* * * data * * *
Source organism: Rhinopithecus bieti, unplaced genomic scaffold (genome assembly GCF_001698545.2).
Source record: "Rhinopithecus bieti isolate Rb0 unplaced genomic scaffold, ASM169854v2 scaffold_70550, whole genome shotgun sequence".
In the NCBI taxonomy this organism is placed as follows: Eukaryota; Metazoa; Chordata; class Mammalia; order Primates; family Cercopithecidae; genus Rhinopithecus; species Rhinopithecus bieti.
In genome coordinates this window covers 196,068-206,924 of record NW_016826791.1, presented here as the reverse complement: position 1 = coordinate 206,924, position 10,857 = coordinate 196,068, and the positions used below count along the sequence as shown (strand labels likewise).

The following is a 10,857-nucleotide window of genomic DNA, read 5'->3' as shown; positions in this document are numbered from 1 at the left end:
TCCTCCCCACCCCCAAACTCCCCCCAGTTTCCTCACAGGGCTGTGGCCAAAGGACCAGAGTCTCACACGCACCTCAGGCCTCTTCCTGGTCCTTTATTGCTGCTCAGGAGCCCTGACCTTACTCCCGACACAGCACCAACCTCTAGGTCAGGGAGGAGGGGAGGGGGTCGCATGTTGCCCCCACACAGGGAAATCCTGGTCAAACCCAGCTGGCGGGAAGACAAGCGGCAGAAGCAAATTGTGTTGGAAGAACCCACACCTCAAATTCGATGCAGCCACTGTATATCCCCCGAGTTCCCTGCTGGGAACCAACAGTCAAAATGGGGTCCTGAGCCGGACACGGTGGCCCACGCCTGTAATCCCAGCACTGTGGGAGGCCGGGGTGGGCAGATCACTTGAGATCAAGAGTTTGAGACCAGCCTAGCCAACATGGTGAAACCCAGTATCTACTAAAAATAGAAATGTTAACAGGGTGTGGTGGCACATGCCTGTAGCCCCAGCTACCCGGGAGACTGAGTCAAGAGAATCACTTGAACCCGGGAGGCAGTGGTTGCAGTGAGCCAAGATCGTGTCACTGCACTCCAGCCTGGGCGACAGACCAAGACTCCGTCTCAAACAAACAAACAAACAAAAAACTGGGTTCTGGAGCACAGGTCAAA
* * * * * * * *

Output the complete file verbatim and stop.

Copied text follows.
Source organism: Rhinopithecus bieti, unplaced genomic scaffold (genome assembly GCF_001698545.2).
Source record: "Rhinopithecus bieti isolate Rb0 unplaced genomic scaffold, ASM169854v2 scaffold_70550, whole genome shotgun sequence".
In the NCBI taxonomy this organism is placed as follows: Eukaryota; Metazoa; Chordata; class Mammalia; order Primates; family Cercopithecidae; genus Rhinopithecus; species Rhinopithecus bieti.
In genome coordinates this window covers 196,068-206,924 of record NW_016826791.1, presented here as the reverse complement: position 1 = coordinate 206,924, position 10,857 = coordinate 196,068, and the positions used below count along the sequence as shown (strand labels likewise).

The following is a 10,857-nucleotide window of genomic DNA, read 5'->3' as shown; positions in this document are numbered from 1 at the left end:
TCCTCCCCACCCCCAAACTCCCCCCAGTTTCCTCACAGGGCTGTGGCCAAAGGACCAGAGTCTCACACGCACCTCAGGCCTCTTCCTGGTCCTTTATTGCTGCTCAGGAGCCCTGACCTTACTCCCGACACAGCACCAACCTCTAGGTCAGGGAGGAGGGGAGGGGGTCGCATGTTGCCCCCACACAGGGAAATCCTGGTCAAACCCAGCTGGCGGGAAGACAAGCGGCAGAAGCAAATTGTGTTGGAAGAACCCACACCTCAAATTCGATGCAGCCACTGTATATCCCCCGAGTTCCCTGCTGGGAACCAACAGTCAAAATGGGGTCCTGAGCCGGACACGGTGGCCCACGCCTGTAATCCCAGCACTGTGGGAGGCCGGGGTGGGCAGATCACTTGAGATCAAGAGTTTGAGACCAGCCTAGCCAACATGGTGAAACCCAGTATCTACTAAAAATAGAAATGTTAACAGGGTGTGGTGGCACATGCCTGTAGCCCCAGCTACCCGGGAGACTGAGTCAAGAGAATCACTTGAACCCGGGAGGCAGTGGTTGCAGTGAGCCAAGATCGTGTCACTGCACTCCAGCCTGGGCGACAGACCAAGACTCCGTCTCAAACAAACAAACAAACAAAAAACTGGGTTCTGGAGCACAGGTCAAA